Hillary and Bernie's poll numbers are starting to level off as shown in the most recent polling average chart. The state polling is also starting to curve in the direction of the national trend, what does Bernie have to do to change this trend?

Say it ain’t so: Alan Grayson endorses Hillary Clinton


Grayson’s inclusion on the Clinton Florida Leadership Council leads an observer to consider two possible scenarios.

The first is that Grayson is (finally) endorsing Hillary Clinton. But in doing so, he moves decidedly to the center, brazenly putting himself in a better political position to face Murphy in the Democratic Senate primary. However, this strategy only serves to push Grayson away from his Sanders/Daily Kos base, essentially thumbing his nose at his most fervent supporters.

The other can be summed up in two words: “my bad.”

In this instance, Grayson is not REALLY endorsing Clinton – which would not be surprising for someone known (charitably) as a “loose cannon.”




Weird article, still thought it was worth sharing.

Hillary’s Greatest Weakness. She needs to put distance between herself and Obama.

By Jamelle Bouie

Everyone indulges it, but at this stage of the game, who won? and who lost? are the least interesting questions of the presidential debates. More useful is what did you learn? After all, that’s the point of debates—to learn about candidates as they address moderators, answer questions, and interact with each other. In the GOP debates, for example, no one has cared what Jeb Bush has to say about taxes, as long as he’s in the mainstream of the party. What actually matters is how he responds to pressure and provocation, and on both scores—in the debates, at least—he has failed.

On Saturday, Democrats held their second presidential debate, this time at Drake University in Des Moines, Iowa. Hosted by CBS News and led by John Dickerson (also a Slate colleague of mine), the topics ranged from ISIS and the attacks in Paris to immigration reform and gun control. And watching the three-way fight between Hillary Clinton, Bernie Sanders, and Martin Malley, what did we learn?

Hillary Clinton is stuck when it comes to foreign policy. As a matter of strategy, Clinton won’t critique or criticize the Obama administration. At every turn, she praises President Obama and his accomplishments. And it makes sense—she wants to endear herself to rank-and-file Democrats, including black Americans, who strongly support the president. But there are places where Obama could have done better, or had the wrong judgment. To many observers, that includes the Middle East. We know Clinton has a critique of Obama’s policy toward the Middle East, especially with regards to ISIS—she says so in her book, Hard Choices.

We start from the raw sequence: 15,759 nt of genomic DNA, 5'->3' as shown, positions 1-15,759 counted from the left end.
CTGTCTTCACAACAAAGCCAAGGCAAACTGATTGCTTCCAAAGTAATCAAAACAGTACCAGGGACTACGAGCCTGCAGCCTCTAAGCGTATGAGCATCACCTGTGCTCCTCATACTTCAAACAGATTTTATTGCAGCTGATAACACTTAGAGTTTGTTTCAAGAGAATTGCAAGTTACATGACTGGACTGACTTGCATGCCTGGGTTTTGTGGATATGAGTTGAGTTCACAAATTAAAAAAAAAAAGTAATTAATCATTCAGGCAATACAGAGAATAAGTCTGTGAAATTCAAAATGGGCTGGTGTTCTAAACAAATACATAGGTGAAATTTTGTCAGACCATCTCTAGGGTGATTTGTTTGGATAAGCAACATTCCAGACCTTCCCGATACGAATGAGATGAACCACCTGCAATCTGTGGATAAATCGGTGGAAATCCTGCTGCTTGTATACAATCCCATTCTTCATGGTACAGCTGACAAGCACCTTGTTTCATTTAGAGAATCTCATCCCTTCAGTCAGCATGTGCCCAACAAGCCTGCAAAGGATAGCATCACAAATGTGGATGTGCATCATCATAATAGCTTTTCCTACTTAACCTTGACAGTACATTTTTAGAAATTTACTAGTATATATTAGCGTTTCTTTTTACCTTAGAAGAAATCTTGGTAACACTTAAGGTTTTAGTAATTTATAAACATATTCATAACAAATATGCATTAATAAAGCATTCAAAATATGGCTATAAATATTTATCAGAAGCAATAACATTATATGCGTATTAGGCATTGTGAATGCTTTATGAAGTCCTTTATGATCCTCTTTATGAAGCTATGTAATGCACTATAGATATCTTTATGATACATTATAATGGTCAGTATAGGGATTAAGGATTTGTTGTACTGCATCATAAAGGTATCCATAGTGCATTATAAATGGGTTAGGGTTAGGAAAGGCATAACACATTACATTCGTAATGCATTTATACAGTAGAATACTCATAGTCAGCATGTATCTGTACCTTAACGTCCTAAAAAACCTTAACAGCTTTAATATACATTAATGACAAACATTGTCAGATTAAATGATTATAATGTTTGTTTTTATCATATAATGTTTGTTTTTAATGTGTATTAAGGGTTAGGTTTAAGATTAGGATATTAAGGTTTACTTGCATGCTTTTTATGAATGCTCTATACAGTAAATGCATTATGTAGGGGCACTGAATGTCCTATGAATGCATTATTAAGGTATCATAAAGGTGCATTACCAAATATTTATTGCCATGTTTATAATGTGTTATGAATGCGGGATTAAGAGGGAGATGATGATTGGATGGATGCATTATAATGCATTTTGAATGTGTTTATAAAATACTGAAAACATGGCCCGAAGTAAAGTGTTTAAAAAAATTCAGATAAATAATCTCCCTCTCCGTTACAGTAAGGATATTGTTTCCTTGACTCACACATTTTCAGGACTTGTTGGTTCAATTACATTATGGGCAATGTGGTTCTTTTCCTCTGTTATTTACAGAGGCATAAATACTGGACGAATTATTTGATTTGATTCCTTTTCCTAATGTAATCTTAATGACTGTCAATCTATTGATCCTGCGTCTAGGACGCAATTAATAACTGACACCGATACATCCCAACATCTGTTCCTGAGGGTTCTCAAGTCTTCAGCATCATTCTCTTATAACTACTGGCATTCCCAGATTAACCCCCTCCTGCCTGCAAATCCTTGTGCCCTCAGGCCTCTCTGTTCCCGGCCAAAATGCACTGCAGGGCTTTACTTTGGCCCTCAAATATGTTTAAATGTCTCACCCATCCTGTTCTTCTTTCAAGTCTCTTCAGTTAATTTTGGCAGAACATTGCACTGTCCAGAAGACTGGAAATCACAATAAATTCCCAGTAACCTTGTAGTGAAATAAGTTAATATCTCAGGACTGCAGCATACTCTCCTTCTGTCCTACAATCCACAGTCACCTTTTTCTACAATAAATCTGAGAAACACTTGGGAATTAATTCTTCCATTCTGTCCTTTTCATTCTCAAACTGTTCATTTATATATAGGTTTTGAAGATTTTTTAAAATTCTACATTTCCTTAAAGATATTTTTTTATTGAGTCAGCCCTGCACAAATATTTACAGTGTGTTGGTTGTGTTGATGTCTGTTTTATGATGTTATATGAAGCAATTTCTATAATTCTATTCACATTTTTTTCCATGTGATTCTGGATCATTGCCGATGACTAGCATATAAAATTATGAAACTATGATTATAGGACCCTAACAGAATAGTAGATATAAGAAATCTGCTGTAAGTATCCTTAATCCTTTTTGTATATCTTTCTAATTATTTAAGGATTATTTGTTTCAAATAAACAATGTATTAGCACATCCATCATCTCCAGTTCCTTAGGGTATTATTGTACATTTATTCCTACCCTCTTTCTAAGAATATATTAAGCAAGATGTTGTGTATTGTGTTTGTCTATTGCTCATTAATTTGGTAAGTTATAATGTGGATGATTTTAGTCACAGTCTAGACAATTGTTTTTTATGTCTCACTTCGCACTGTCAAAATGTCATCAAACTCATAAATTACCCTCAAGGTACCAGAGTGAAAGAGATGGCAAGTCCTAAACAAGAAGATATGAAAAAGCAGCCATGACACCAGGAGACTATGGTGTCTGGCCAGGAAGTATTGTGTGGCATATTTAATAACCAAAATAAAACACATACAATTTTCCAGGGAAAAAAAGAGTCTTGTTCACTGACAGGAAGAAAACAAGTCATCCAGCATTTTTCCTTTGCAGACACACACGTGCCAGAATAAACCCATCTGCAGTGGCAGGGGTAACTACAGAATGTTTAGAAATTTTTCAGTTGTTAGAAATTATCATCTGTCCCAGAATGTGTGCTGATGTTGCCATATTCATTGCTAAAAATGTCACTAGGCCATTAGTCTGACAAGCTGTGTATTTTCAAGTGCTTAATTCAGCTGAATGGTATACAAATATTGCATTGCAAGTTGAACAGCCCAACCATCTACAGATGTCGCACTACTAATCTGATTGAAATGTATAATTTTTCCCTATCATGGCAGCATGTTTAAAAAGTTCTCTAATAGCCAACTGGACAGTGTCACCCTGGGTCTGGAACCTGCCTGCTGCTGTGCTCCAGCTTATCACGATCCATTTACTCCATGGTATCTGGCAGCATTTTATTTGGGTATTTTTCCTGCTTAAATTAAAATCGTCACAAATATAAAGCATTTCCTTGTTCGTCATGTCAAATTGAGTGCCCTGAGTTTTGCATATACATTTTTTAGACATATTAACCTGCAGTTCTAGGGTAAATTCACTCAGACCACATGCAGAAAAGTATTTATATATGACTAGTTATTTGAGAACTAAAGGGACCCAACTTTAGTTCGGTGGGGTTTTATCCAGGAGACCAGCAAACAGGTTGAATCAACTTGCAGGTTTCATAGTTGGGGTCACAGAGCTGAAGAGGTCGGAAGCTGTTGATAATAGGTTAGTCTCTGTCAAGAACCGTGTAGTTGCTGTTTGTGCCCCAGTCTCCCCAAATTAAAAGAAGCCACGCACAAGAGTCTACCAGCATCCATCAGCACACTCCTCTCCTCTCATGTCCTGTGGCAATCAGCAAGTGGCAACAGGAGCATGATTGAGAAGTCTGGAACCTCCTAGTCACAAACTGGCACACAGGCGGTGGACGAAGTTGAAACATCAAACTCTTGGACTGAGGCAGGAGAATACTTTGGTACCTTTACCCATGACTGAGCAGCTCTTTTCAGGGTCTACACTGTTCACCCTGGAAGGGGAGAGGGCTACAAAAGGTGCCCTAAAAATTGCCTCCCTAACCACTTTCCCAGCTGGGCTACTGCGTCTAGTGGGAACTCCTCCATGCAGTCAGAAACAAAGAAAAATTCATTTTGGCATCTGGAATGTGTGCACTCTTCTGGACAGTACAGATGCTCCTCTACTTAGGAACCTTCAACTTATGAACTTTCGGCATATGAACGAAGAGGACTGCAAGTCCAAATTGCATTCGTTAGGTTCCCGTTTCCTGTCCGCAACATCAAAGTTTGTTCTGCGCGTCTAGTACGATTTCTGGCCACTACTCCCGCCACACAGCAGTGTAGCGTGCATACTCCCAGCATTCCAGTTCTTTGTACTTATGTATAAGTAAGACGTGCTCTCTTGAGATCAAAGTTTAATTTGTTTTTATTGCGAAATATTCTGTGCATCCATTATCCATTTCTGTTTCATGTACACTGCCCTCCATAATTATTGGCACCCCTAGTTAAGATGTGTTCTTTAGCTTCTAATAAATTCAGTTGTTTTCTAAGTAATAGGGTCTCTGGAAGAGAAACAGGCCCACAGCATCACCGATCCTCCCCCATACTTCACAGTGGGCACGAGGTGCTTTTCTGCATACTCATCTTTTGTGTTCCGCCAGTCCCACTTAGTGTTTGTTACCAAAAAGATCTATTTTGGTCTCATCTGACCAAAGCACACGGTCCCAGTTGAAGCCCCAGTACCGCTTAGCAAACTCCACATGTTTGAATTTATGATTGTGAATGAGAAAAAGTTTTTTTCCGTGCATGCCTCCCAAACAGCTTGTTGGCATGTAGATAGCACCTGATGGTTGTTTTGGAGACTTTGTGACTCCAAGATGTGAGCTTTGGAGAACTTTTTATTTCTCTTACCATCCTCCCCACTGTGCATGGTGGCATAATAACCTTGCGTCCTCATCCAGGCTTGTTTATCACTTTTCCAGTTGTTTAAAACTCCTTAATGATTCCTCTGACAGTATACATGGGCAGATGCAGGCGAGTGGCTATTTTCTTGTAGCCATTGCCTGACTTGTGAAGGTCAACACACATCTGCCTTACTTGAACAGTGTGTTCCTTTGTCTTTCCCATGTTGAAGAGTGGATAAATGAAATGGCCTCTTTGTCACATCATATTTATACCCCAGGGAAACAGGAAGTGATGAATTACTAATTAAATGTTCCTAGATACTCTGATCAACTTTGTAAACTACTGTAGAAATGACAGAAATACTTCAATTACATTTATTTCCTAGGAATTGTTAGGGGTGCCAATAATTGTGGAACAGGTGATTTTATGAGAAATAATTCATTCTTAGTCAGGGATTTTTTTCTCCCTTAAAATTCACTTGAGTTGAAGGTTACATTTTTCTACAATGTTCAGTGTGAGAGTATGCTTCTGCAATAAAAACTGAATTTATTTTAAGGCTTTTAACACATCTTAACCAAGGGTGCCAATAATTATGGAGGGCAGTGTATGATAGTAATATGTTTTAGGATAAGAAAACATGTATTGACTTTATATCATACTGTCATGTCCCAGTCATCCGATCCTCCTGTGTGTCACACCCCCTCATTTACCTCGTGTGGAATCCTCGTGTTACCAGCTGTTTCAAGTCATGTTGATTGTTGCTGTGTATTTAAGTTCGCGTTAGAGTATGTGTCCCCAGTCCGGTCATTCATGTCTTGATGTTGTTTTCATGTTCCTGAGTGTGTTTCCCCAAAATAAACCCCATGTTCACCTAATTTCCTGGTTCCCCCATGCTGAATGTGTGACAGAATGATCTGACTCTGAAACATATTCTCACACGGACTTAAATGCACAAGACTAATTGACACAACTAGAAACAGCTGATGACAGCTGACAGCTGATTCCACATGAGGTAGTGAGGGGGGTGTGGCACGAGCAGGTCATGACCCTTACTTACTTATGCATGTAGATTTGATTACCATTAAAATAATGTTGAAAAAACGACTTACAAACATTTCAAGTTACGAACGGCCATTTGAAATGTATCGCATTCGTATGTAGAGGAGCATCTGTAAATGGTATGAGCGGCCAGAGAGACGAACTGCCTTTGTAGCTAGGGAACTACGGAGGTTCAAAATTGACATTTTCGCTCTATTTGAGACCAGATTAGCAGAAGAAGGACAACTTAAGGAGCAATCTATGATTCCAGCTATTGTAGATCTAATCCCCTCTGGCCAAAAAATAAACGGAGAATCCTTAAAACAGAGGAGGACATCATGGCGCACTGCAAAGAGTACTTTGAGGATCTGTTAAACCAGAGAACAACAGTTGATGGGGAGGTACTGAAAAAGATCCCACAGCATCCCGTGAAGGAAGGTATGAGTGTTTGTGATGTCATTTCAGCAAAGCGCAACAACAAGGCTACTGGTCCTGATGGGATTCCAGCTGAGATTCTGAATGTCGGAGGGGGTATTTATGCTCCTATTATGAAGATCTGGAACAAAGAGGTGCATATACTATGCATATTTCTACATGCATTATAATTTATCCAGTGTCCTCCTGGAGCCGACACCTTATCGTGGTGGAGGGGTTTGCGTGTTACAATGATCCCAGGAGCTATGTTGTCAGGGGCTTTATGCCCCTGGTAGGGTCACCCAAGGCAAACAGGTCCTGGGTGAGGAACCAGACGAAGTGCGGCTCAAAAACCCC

And so during the debate Clinton struggled to defend Obama’s record on the Middle East, and his past stance toward ISIS in particular. “Won’t the legacy of this administration, which you were a part of, won’t that legacy be that it underestimated the threat from ISIS?” Dickerson asked. Clinton didn’t have an answer. Instead, she offered the audience what she would do as president, without reckoning with the choices she made—with Obama—while secretary of state. This approach continued even as the debate turned to other subjects. When faced with problems in the Affordable Care Act, for instance, Clinton can’t make a forthright critique. Instead, she has to praise the policy, praise Obama, and find some way to move forward. It’s tough and it’s tedious, and it’s an unneeded drag on Clinton’s candidacy; the kind of problem that could spawn new problems, if she can’t deal with it. Put differently, the easiest way for Clinton to escape the trap of the status quo is to break with Obama and put real distance between his administration, and her prospective one.




This article makes me uncomfortable, because it's an issue that isn't being discussed much now, but will likely be a major issue in the GE if Hillary gets the nomination.

The Biggest Difference Between Clintons' and Sanders' Policies Isn't Their Substance

The Biggest Difference Between Clintons' and Sanders' Policies Isn't Their Substance

It's how they'd try to enact them.

—By Patrick Caldwell

The contrasts between Hillary Clinton and Bernie Sanders are largely differences of degree. He's a self-proclaimed socialist; she fashions herself a "progressive that likes to get things done." He hopes to bust up the biggest banks and offer free tuition at public colleges and universities; she wants to tamp down on risky Wall Street behavior and require students to work part-time in order to attend college without building up debt.

But these discrepancies would likely disappear if either Democratic candidate wins the presidency and attempts to push these bills through a Republican Congress that considers all of the proposals too far left for its liking.

The real difference between Sanders and Clinton might come down less to the what of their policies than to the how of implementing them. When Sanders unveils a new policy as part of his presidential campaign, he tends to pair it with legislation he introduces in the Senate. Judging from his campaign, a President Sanders would spend much of his time trying to convince Congress to pass massive legislative overhauls.

Clinton, on the other hand, often pair ideas for legislation with promises of executive action in her policy fact sheets. When she rolls out a new policy proposal, the most details are usually in descriptions of the unilateral actions she would take through the power of the executive branch.




Certainly this is going to be an issue for either candidate: how to work with a Republican House determined to thwart any and all legislation introduced by a Democratic President. Is doing what they can through executive action going to be the only way to accomplish anything while we still have a completely dysfunctional Congress?